PRINCETON, NJOverall self-reported daily U.S. consumer spending in stores, restaurants, gas stations, and online averaged $74 per day in July — up from $69 in June and $68 in July 2010.
Americans spent more per day, on average, in July than they have in any month since December of last year.
Upper-Income Spending Up From a Year Ago
Upper-income spending (among Americans making $90,000 or more annually) averaged $128 per day in July — essentially the same as the $124 and $126 in June and May, respectively. But this is higher than the $119 average of June and July 2010.
Lower- and Middle-Income Americans Continue to Hold Back
Americans who make less than $90,000 per year reported spending an average of $63 per day during July — on par with the $61 of June and the $64 of July 2010.
The July increase in spending suggests some consumers may be doing early back-to-school shopping, as those aged 30 to 49 saw a sharp increase in spending compared with June. Upper-income consumers also appear to be leading this — their spending levels are slightly higher than they were a year ago. Middle- and lower-income consumers, however, are spending about the same as in 2010.
Another potential reason for the increase could involve an uptick in vacation travel. This could be partly related to efforts to escape the recent heat wave as both the East and the South showed month-over-month spending increases. Those 65 and older also increased their spending in July compared with June.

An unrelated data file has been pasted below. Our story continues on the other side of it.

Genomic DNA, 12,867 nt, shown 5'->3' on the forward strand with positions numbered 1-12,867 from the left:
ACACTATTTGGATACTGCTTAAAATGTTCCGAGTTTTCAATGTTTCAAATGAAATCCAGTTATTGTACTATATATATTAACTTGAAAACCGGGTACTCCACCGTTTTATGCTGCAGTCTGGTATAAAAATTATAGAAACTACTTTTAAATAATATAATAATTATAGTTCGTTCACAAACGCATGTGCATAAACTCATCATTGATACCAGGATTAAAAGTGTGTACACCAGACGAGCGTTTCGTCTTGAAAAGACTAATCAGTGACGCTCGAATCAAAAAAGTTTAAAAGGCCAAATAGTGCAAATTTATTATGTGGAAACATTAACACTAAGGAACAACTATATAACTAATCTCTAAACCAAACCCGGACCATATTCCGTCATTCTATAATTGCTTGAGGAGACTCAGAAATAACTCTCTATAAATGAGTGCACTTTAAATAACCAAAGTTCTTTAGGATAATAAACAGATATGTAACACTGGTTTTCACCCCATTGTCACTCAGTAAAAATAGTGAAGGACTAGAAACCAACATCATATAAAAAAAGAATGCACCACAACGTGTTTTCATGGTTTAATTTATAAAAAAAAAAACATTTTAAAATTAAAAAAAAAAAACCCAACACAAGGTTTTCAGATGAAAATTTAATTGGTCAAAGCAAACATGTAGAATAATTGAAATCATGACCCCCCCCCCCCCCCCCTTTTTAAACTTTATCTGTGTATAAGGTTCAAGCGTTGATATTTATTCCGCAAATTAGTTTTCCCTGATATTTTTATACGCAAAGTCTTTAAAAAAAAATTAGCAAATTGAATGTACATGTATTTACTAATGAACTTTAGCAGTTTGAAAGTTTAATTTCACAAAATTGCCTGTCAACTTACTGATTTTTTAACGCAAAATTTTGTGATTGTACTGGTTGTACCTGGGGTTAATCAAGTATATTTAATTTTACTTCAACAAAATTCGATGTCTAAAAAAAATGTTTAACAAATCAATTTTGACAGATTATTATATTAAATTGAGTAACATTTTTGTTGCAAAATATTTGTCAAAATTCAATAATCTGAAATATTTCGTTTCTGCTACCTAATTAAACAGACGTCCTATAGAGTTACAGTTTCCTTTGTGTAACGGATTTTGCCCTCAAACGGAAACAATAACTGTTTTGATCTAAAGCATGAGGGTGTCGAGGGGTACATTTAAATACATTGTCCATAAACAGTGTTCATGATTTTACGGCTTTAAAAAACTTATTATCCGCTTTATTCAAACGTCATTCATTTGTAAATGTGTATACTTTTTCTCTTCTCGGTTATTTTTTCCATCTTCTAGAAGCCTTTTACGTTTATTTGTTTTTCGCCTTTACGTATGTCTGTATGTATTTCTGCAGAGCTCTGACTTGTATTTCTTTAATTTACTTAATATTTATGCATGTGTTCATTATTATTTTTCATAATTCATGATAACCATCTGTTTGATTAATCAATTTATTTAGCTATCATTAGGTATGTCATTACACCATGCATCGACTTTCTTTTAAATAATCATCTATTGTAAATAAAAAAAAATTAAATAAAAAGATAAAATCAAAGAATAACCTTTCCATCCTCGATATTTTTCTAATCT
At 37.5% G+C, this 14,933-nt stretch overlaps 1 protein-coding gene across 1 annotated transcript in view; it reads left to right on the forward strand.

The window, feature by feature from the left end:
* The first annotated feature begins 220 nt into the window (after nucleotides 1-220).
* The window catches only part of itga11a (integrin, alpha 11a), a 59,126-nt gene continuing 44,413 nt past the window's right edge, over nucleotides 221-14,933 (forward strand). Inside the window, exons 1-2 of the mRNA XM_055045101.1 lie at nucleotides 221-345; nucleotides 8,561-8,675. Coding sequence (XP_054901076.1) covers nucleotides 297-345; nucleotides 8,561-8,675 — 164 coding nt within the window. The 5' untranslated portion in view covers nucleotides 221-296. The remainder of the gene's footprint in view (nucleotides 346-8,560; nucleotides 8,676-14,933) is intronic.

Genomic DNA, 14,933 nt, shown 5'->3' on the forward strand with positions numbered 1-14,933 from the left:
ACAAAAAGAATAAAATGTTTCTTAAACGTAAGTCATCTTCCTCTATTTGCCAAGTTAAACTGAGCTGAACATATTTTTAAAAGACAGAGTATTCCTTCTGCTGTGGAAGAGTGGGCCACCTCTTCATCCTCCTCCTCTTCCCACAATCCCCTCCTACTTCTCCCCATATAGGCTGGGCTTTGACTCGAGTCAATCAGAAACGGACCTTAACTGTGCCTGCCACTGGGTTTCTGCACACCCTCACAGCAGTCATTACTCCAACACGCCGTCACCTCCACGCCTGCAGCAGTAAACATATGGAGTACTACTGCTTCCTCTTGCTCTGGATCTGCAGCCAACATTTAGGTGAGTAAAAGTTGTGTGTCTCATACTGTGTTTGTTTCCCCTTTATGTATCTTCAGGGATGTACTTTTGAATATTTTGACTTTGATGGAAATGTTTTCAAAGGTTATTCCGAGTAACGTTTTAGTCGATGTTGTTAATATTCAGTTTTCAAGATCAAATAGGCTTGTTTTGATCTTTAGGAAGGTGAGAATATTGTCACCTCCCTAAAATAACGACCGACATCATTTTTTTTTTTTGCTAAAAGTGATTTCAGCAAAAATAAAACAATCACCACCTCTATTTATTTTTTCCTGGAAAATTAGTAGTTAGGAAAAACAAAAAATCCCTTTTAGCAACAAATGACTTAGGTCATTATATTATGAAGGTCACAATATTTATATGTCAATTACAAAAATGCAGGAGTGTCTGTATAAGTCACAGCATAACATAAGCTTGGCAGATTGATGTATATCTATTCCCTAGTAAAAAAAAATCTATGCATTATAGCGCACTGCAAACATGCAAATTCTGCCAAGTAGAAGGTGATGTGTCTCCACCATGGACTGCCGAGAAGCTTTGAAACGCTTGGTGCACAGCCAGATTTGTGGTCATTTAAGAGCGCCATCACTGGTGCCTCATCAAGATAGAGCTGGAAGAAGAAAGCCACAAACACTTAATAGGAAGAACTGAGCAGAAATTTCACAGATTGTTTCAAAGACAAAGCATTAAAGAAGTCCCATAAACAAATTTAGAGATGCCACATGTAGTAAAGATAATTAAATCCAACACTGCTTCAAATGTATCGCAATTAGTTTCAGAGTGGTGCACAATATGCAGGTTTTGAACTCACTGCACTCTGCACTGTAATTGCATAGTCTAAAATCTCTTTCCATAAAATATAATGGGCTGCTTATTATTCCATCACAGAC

Regardless, while the July spending uptick may be a good sign for more back-to-school spending and potential summer travel ahead, consumer spending data from the summer of 2010 suggest the opposite. Spending declined from July to August last year. This may be the case once again in 2011 as the U.S. economy shows signs of slowing. Add in rapidly plunging consumer confidence along with high unemployment, and a repeat of last year’s decline in spending seems likely.
Gallup.com reports results from these indexes in daily, weekly, and monthly averages and in Gallup.com stories. Complete trend data are always available to view and export in the following charts:
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For Gallup Daily tracking, Gallup interviews approximately 1,000 national adults, aged 18 and older, each day. The consumer spending results are based on a random sample of approximately 500 adults each day.
National results for June are based on Gallup Daily tracking interviews with 15,108 national adults conducted July 1-31, 2011. For this sample, one can say with 95% confidence that the maximum margin of sampling error is ±1 percentage point.